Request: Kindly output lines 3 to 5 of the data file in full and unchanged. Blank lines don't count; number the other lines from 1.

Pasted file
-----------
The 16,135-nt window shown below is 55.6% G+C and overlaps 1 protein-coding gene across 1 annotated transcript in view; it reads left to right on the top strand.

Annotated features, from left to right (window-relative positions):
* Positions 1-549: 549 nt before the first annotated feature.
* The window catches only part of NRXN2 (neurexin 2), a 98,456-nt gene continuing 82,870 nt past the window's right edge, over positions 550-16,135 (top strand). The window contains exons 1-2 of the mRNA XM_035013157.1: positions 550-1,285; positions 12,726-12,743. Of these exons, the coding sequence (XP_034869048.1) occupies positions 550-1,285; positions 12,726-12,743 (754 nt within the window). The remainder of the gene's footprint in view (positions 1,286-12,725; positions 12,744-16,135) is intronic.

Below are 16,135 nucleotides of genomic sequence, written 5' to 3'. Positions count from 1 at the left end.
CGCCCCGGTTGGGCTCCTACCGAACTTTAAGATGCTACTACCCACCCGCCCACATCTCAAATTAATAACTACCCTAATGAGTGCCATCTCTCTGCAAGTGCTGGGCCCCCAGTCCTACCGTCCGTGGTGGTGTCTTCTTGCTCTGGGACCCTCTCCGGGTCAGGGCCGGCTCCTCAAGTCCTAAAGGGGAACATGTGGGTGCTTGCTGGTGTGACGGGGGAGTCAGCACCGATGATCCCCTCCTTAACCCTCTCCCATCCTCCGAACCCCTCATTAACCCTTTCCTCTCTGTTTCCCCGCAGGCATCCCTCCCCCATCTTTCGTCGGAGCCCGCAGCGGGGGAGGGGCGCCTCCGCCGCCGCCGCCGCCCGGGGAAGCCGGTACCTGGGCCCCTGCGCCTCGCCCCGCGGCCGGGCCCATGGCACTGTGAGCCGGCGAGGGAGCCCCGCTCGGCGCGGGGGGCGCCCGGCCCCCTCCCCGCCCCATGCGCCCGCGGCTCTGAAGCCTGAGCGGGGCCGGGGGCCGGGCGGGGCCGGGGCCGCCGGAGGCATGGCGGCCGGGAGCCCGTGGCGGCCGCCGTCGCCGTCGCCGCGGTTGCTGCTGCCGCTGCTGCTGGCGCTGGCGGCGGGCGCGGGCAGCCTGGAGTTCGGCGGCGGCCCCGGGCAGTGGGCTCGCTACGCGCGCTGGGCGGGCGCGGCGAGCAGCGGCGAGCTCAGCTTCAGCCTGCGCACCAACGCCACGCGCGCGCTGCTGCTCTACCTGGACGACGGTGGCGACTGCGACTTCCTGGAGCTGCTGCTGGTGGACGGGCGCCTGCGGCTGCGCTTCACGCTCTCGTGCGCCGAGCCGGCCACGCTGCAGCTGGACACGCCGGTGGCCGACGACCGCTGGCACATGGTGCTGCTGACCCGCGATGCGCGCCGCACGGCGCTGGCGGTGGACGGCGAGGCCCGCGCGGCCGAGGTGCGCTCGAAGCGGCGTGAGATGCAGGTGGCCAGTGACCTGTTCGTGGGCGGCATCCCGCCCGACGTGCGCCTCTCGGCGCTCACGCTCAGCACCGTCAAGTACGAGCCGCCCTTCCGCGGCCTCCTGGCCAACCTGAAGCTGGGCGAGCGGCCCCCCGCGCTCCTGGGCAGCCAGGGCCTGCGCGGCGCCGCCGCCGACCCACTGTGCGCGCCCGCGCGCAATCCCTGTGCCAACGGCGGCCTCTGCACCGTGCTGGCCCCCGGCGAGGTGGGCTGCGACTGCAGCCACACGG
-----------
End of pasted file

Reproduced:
* Positions 1-549: 549 nt before the first annotated feature.
* The window catches only part of NRXN2 (neurexin 2), a 98,456-nt gene continuing 82,870 nt past the window's right edge, over positions 550-16,135 (top strand). The window contains exons 1-2 of the mRNA XM_035013157.1: positions 550-1,285; positions 12,726-12,743. Of these exons, the coding sequence (XP_034869048.1) occupies positions 550-1,285; positions 12,726-12,743 (754 nt within the window). The remainder of the gene's footprint in view (positions 1,286-12,725; positions 12,744-16,135) is intronic.

Below are 16,135 nucleotides of genomic sequence, written 5' to 3'. Positions count from 1 at the left end.